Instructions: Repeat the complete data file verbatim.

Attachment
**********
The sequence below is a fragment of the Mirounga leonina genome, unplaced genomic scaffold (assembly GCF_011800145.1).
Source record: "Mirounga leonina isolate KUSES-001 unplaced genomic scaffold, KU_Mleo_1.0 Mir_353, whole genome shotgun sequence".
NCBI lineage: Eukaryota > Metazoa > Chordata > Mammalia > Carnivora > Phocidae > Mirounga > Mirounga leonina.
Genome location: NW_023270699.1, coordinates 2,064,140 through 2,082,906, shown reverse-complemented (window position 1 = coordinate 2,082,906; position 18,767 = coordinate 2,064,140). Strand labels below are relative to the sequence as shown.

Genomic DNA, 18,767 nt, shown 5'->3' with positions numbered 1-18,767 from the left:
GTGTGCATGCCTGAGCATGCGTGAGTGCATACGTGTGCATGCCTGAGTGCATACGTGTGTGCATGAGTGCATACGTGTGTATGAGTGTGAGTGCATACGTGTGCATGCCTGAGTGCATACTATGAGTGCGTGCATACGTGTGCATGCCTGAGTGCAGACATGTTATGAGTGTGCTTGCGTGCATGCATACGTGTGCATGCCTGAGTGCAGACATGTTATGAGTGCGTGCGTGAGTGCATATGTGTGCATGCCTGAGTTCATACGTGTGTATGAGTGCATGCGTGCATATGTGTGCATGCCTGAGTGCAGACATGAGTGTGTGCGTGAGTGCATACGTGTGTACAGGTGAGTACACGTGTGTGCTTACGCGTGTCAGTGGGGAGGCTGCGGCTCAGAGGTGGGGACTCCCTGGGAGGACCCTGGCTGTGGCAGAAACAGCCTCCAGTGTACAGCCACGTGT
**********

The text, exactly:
The sequence below is a fragment of the Mirounga leonina genome, unplaced genomic scaffold (assembly GCF_011800145.1).
Source record: "Mirounga leonina isolate KUSES-001 unplaced genomic scaffold, KU_Mleo_1.0 Mir_353, whole genome shotgun sequence".
NCBI lineage: Eukaryota > Metazoa > Chordata > Mammalia > Carnivora > Phocidae > Mirounga > Mirounga leonina.
Genome location: NW_023270699.1, coordinates 2,064,140 through 2,082,906, shown reverse-complemented (window position 1 = coordinate 2,082,906; position 18,767 = coordinate 2,064,140). Strand labels below are relative to the sequence as shown.

Genomic DNA, 18,767 nt, shown 5'->3' with positions numbered 1-18,767 from the left:
GTGTGCATGCCTGAGCATGCGTGAGTGCATACGTGTGCATGCCTGAGTGCATACGTGTGTGCATGAGTGCATACGTGTGTATGAGTGTGAGTGCATACGTGTGCATGCCTGAGTGCATACTATGAGTGCGTGCATACGTGTGCATGCCTGAGTGCAGACATGTTATGAGTGTGCTTGCGTGCATGCATACGTGTGCATGCCTGAGTGCAGACATGTTATGAGTGCGTGCGTGAGTGCATATGTGTGCATGCCTGAGTTCATACGTGTGTATGAGTGCATGCGTGCATATGTGTGCATGCCTGAGTGCAGACATGAGTGTGTGCGTGAGTGCATACGTGTGTACAGGTGAGTACACGTGTGTGCTTACGCGTGTCAGTGGGGAGGCTGCGGCTCAGAGGTGGGGACTCCCTGGGAGGACCCTGGCTGTGGCAGAAACAGCCTCCAGTGTACAGCCACGTGT